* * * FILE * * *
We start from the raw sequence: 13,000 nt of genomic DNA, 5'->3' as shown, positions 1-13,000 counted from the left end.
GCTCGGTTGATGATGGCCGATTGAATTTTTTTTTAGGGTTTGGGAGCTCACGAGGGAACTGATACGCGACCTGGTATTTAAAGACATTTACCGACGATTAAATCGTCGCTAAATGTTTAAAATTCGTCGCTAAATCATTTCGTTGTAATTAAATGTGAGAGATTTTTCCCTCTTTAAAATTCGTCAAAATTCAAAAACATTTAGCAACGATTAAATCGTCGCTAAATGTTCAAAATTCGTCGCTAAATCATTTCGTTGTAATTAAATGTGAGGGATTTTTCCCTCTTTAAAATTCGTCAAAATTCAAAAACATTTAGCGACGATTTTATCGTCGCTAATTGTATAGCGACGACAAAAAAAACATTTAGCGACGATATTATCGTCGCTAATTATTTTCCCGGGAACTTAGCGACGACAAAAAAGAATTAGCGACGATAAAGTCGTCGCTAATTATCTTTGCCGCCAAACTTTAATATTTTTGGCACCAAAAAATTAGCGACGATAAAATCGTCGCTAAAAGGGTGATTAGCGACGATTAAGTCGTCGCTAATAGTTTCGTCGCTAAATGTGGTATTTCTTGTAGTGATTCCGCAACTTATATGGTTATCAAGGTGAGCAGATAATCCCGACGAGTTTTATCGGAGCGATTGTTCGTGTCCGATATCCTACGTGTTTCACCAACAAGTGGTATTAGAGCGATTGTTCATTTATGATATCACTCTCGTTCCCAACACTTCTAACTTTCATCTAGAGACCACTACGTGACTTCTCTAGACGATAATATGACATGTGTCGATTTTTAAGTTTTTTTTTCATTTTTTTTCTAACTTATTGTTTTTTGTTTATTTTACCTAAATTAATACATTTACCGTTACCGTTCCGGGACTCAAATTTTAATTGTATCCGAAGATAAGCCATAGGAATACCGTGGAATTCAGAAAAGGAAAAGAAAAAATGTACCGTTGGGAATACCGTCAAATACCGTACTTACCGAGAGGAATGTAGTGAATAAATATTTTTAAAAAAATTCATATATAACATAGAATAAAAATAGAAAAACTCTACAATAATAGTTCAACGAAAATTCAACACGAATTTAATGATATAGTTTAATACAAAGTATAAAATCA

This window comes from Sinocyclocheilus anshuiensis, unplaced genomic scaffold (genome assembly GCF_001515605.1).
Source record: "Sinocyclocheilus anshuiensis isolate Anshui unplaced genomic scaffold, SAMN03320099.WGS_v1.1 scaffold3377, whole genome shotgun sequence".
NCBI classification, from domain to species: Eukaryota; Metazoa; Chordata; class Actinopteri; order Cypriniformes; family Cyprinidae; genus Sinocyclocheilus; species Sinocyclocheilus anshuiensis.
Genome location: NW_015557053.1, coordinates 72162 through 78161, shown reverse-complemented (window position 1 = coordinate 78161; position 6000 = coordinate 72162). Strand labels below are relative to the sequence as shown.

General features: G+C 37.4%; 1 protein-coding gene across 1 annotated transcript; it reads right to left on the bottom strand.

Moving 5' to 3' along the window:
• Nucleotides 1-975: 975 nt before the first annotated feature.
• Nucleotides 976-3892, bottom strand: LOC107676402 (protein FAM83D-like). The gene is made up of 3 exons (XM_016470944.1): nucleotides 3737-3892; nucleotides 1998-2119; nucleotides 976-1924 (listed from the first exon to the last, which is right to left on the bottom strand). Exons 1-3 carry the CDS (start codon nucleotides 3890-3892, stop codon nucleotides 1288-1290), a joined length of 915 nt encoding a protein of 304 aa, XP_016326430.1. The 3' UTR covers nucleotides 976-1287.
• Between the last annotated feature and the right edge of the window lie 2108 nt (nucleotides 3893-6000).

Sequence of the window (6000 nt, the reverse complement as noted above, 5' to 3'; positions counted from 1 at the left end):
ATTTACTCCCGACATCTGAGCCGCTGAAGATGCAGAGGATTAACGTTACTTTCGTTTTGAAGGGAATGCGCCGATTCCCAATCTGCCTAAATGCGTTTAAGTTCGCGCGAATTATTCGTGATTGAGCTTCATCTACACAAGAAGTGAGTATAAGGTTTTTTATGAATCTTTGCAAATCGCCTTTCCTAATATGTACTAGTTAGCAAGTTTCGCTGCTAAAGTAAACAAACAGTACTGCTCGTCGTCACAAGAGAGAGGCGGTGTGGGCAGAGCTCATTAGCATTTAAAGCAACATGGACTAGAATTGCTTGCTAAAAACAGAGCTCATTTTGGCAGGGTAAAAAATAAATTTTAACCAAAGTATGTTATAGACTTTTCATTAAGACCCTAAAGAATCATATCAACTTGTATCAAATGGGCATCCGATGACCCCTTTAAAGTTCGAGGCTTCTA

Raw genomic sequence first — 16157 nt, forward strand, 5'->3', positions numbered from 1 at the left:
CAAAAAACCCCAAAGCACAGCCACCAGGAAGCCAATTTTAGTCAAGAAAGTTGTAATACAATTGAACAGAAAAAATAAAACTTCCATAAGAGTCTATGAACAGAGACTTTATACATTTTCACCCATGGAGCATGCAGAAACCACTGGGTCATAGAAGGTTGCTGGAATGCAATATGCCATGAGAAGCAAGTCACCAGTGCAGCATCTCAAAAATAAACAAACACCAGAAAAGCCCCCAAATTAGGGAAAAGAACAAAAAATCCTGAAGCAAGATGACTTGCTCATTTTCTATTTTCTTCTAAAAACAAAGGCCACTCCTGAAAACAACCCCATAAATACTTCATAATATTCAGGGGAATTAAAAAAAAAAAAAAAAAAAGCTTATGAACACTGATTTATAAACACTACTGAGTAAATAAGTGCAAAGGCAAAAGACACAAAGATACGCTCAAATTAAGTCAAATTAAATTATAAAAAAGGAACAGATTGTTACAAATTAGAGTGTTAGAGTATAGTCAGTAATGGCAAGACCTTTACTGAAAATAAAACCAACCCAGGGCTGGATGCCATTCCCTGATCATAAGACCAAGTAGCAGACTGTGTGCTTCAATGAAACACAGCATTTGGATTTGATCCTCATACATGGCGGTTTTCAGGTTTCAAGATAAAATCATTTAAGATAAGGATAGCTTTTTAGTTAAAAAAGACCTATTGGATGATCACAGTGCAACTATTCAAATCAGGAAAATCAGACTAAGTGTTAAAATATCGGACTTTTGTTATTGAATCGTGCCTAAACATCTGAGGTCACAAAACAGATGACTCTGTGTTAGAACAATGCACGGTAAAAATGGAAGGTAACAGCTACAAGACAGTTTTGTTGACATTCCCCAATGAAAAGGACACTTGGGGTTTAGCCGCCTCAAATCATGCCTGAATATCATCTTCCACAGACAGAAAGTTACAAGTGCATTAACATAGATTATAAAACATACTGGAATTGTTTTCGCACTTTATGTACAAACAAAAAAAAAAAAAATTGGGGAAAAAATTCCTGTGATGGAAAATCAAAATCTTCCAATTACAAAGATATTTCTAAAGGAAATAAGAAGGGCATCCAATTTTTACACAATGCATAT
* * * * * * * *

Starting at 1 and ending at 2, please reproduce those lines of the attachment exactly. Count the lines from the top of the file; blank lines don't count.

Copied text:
We start from the raw sequence: 13,000 nt of genomic DNA, 5'->3' as shown, positions 1-13,000 counted from the left end.
GCTCGGTTGATGATGGCCGATTGAATTTTTTTTTAGGGTTTGGGAGCTCACGAGGGAACTGATACGCGACCTGGTATTTAAAGACATTTACCGACGATTAAATCGTCGCTAAATGTTTAAAATTCGTCGCTAAATCATTTCGTTGTAATTAAATGTGAGAGATTTTTCCCTCTTTAAAATTCGTCAAAATTCAAAAACATTTAGCAACGATTAAATCGTCGCTAAATGTTCAAAATTCGTCGCTAAATCATTTCGTTGTAATTAAATGTGAGGGATTTTTCCCTCTTTAAAATTCGTCAAAATTCAAAAACATTTAGCGACGATTTTATCGTCGCTAATTGTATAGCGACGACAAAAAAAACATTTAGCGACGATATTATCGTCGCTAATTATTTTCCCGGGAACTTAGCGACGACAAAAAAGAATTAGCGACGATAAAGTCGTCGCTAATTATCTTTGCCGCCAAACTTTAATATTTTTGGCACCAAAAAATTAGCGACGATAAAATCGTCGCTAAAAGGGTGATTAGCGACGATTAAGTCGTCGCTAATAGTTTCGTCGCTAAATGTGGTATTTCTTGTAGTGATTCCGCAACTTATATGGTTATCAAGGTGAGCAGATAATCCCGACGAGTTTTATCGGAGCGATTGTTCGTGTCCGATATCCTACGTGTTTCACCAACAAGTGGTATTAGAGCGATTGTTCATTTATGATATCACTCTCGTTCCCAACACTTCTAACTTTCATCTAGAGACCACTACGTGACTTCTCTAGACGATAATATGACATGTGTCGATTTTTAAGTTTTTTTTTCATTTTTTTTCTAACTTATTGTTTTTTGTTTATTTTACCTAAATTAATACATTTACCGTTACCGTTCCGGGACTCAAATTTTAATTGTATCCGAAGATAAGCCATAGGAATACCGTGGAATTCAGAAAAGGAAAAGAAAAAATGTACCGTTGGGAATACCGTCAAATACCGTACTTACCGAGAGGAATGTAGTGAATAAATATTTTTAAAAAAATTCATATATAACATAGAATAAAAATAGAAAAACTCTACAATAATAGTTCAACGAAAATTCAACACGAATTTAATGATATAGTTTAATACAAAGTATAAAATCA